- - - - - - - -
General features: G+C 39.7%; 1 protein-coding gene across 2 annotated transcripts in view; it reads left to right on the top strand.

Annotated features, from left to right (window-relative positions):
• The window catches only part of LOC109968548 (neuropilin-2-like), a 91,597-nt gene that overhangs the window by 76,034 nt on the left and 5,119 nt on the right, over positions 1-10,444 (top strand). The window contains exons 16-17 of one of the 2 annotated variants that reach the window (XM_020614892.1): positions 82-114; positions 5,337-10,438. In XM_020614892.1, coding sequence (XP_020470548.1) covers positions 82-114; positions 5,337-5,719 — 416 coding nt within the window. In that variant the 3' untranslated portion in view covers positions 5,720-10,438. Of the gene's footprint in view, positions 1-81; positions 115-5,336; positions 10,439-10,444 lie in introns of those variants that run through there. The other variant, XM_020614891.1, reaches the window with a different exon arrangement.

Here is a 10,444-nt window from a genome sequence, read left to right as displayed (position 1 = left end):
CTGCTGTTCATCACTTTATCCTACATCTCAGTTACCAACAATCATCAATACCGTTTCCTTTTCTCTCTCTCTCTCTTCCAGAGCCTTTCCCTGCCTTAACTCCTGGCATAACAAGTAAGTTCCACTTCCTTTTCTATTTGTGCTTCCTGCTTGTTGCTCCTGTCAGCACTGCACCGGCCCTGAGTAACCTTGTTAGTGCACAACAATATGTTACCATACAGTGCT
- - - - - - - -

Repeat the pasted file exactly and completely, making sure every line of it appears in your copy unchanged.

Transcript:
General features: G+C 39.7%; 1 protein-coding gene across 2 annotated transcripts in view; it reads left to right on the top strand.

Annotated features, from left to right (window-relative positions):
• The window catches only part of LOC109968548 (neuropilin-2-like), a 91,597-nt gene that overhangs the window by 76,034 nt on the left and 5,119 nt on the right, over positions 1-10,444 (top strand). The window contains exons 16-17 of one of the 2 annotated variants that reach the window (XM_020614892.1): positions 82-114; positions 5,337-10,438. In XM_020614892.1, coding sequence (XP_020470548.1) covers positions 82-114; positions 5,337-5,719 — 416 coding nt within the window. In that variant the 3' untranslated portion in view covers positions 5,720-10,438. Of the gene's footprint in view, positions 1-81; positions 115-5,336; positions 10,439-10,444 lie in introns of those variants that run through there. The other variant, XM_020614891.1, reaches the window with a different exon arrangement.

Here is a 10,444-nt window from a genome sequence, read left to right as displayed (position 1 = left end):
CTGCTGTTCATCACTTTATCCTACATCTCAGTTACCAACAATCATCAATACCGTTTCCTTTTCTCTCTCTCTCTCTTCCAGAGCCTTTCCCTGCCTTAACTCCTGGCATAACAAGTAAGTTCCACTTCCTTTTCTATTTGTGCTTCCTGCTTGTTGCTCCTGTCAGCACTGCACCGGCCCTGAGTAACCTTGTTAGTGCACAACAATATGTTACCATACAGTGCT